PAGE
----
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Jill Jess Phythyon
KU News Service
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KU to test emergency notification system

Fri, 09/06/2013

LAWRENCE – The University of Kansas will test several facets of its multi-tiered emergency notification system at 12:30 p.m. Tuesday, Sept. 10.

KU will test:

  • Public address system: Speakers for the public address system have been installed in and around 83 buildings, reaching 98 percent of KU’s academic areas. The buildings comprise the highest concentration of students, faculty and staff.
  • Emergency text alerts: More than 21,000 students, faculty and staff are signed up to receive emergency text messages. Those who have not yet signed up are encouraged to do so at alert.ku.edu.
  • E-mail alerts: The university’s emergency broadcast e-mail system can reach about 33,000 KU e-mail accounts.
  • Web page alerts: The university will use alert.ku.edu as a centralized location for information updates.

In case of inclement weather or an in-progress campus emergency, the test will be moved to 12:30 p.m. Thursday, Sept. 12.

After the test, members of the KU community are asked to take a survey about the audibility of the public address system announcement at https://fmis3w2.home.ku.edu/evaluation/. The survey will not be available until that time.



Matt Menzenski, a graduate student in Slavic languages & literatures, took this photo during President Obama’s speech at KU Thursday. Menzenski says he was struck by how relaxed the president was in his delivery. He missed a chance to hear former President Bill Clinton speak in his hometown in 2004, but finally got to see a sitting president this week at KU. “The opportunity to hear the president speak is just one of many great opportunities I've had at KU. So many interesting talks and events happen here all the time. I try to attend at least one a week-- it's never hard to find something interesting to go to.” Tags: University of Kansas College of Liberal Arts and Sciences KU School of Languages, Literatures & Cultures KU Dept of Slavic Languages - Friends & Alumni Barack Obama The White House #exploreKU #POTUSatKU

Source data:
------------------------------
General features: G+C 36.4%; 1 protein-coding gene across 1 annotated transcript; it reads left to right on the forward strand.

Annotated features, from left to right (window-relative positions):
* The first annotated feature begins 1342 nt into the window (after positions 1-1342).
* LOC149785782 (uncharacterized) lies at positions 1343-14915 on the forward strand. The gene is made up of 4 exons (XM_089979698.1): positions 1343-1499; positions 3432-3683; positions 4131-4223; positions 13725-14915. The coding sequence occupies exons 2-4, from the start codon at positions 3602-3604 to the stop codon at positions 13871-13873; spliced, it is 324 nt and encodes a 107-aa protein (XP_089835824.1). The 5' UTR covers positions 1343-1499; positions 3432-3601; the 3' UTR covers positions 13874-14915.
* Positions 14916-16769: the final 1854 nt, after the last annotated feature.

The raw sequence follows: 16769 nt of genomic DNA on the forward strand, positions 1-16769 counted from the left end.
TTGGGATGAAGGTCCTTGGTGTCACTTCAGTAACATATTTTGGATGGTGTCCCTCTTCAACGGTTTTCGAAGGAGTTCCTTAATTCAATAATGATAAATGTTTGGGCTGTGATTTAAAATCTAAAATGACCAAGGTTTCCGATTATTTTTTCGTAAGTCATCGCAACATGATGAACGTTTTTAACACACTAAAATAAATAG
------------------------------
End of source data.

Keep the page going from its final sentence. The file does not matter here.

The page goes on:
In his new book “Food Utopias: Reimagining Citizenship, Ethics and Community,” #KUprof talks alternative agriculture. http://t.co/lJpNcBCsHr
Explore KU: The Bells of Mount Oread KU’s Campanile, a 120-foot-tall timepiece that tolls automatically on the hour and quarter-hour, not only sounded in the 2015 New Year at midnight with 12 mighty gongs, but also regularly rings up memories for many Jayhawks – the 277 faculty and students who gave their lives during World War II, the graduates who walk through its doors at commencement, and aspiring students who have strolled through the Lawrence campus. (See http://bit.ly/1xjjwJj). For nearly 60 years, KU’s 53-bell carillon has been tolling the sounds of peace and serenity across Mount Oread since it was installed in June 1955 inside the landmark World War II Memorial Campanile, which was dedicated in 1951. (See http://bit.ly/1BoL9jv) The carillon is also a four-octave musical instrument, which is played with a giant keyboard and foot pedals. University Carillonneur Elizabeth Egber-Berghout (http://bit.ly/14fiBPl), associate professor of carillon and organ, climbs 77 steps up a spiral staircase in the bell tower to perform recitals several times a month.


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26 prestigious Rhodes Scholars — more than all other Kansas colleges combined
Nearly $290 million in financial aid annually
46 nationally ranked graduate programs.
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